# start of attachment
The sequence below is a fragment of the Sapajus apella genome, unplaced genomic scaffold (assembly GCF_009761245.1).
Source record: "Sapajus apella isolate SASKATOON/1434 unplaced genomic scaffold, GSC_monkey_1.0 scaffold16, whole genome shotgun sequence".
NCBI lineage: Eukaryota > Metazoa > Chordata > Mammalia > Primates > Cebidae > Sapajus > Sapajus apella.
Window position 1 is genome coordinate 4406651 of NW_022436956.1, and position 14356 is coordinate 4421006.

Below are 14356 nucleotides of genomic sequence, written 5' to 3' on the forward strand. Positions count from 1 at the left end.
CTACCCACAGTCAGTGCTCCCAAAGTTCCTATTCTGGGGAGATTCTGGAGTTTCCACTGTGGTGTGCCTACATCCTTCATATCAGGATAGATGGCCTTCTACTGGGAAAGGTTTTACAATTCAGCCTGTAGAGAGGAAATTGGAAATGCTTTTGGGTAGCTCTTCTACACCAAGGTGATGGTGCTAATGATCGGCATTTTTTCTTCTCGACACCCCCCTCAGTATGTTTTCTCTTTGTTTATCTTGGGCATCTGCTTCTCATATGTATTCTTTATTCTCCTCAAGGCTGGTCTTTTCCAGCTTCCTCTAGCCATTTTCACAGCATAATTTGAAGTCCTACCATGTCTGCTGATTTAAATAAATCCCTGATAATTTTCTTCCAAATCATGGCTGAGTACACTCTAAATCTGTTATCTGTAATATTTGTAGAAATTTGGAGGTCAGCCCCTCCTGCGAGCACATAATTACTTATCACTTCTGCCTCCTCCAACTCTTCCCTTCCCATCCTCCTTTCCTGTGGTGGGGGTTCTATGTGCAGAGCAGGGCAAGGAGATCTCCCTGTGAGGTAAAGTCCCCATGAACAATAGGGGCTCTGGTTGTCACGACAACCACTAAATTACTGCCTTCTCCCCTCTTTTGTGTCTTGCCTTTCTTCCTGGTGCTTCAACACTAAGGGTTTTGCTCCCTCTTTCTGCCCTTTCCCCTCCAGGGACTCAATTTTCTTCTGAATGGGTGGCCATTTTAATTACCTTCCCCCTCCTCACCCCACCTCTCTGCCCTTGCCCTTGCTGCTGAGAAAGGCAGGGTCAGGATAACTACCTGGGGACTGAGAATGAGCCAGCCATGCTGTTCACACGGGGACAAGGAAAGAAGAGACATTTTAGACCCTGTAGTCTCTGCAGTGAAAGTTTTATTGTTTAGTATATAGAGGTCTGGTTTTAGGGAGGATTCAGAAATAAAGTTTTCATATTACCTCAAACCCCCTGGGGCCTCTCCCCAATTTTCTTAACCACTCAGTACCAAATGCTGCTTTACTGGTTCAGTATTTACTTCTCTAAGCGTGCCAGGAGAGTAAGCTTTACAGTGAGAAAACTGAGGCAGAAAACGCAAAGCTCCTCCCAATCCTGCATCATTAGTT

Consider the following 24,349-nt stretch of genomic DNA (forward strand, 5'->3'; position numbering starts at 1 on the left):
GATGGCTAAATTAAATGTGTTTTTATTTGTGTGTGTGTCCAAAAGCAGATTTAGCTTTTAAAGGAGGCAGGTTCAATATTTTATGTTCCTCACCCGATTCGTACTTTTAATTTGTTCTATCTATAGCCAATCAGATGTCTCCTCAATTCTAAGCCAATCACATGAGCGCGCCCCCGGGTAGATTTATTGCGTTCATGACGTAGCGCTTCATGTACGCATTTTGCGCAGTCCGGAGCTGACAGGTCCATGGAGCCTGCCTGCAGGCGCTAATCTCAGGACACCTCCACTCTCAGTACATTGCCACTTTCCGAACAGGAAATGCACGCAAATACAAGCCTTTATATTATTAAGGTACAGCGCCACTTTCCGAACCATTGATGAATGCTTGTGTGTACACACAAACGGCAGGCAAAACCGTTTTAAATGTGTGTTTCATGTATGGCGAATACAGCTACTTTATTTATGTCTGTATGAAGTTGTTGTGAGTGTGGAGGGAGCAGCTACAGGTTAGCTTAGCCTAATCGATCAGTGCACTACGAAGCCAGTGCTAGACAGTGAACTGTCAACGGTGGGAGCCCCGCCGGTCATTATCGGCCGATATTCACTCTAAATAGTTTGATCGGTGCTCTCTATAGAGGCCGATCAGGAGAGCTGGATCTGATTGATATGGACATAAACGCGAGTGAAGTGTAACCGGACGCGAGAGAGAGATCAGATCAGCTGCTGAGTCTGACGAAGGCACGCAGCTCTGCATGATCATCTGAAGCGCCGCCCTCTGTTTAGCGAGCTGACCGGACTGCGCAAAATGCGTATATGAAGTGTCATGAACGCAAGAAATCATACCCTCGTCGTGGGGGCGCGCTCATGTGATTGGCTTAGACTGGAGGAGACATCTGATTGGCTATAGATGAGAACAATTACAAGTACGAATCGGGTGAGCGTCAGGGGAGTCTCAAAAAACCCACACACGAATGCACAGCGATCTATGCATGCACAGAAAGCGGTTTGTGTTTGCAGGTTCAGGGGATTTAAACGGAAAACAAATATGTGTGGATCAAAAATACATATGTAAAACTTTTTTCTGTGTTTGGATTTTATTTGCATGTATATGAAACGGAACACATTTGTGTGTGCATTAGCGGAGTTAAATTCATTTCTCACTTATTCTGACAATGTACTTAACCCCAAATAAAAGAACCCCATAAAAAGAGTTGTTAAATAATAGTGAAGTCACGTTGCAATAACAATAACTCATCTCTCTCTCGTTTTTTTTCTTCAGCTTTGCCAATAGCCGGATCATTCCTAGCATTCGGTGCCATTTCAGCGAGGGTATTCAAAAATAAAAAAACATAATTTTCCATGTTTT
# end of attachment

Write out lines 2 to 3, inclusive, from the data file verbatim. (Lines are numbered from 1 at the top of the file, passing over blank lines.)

Source record: "Sapajus apella isolate SASKATOON/1434 unplaced genomic scaffold, GSC_monkey_1.0 scaffold16, whole genome shotgun sequence".
NCBI lineage: Eukaryota > Metazoa > Chordata > Mammalia > Primates > Cebidae > Sapajus > Sapajus apella.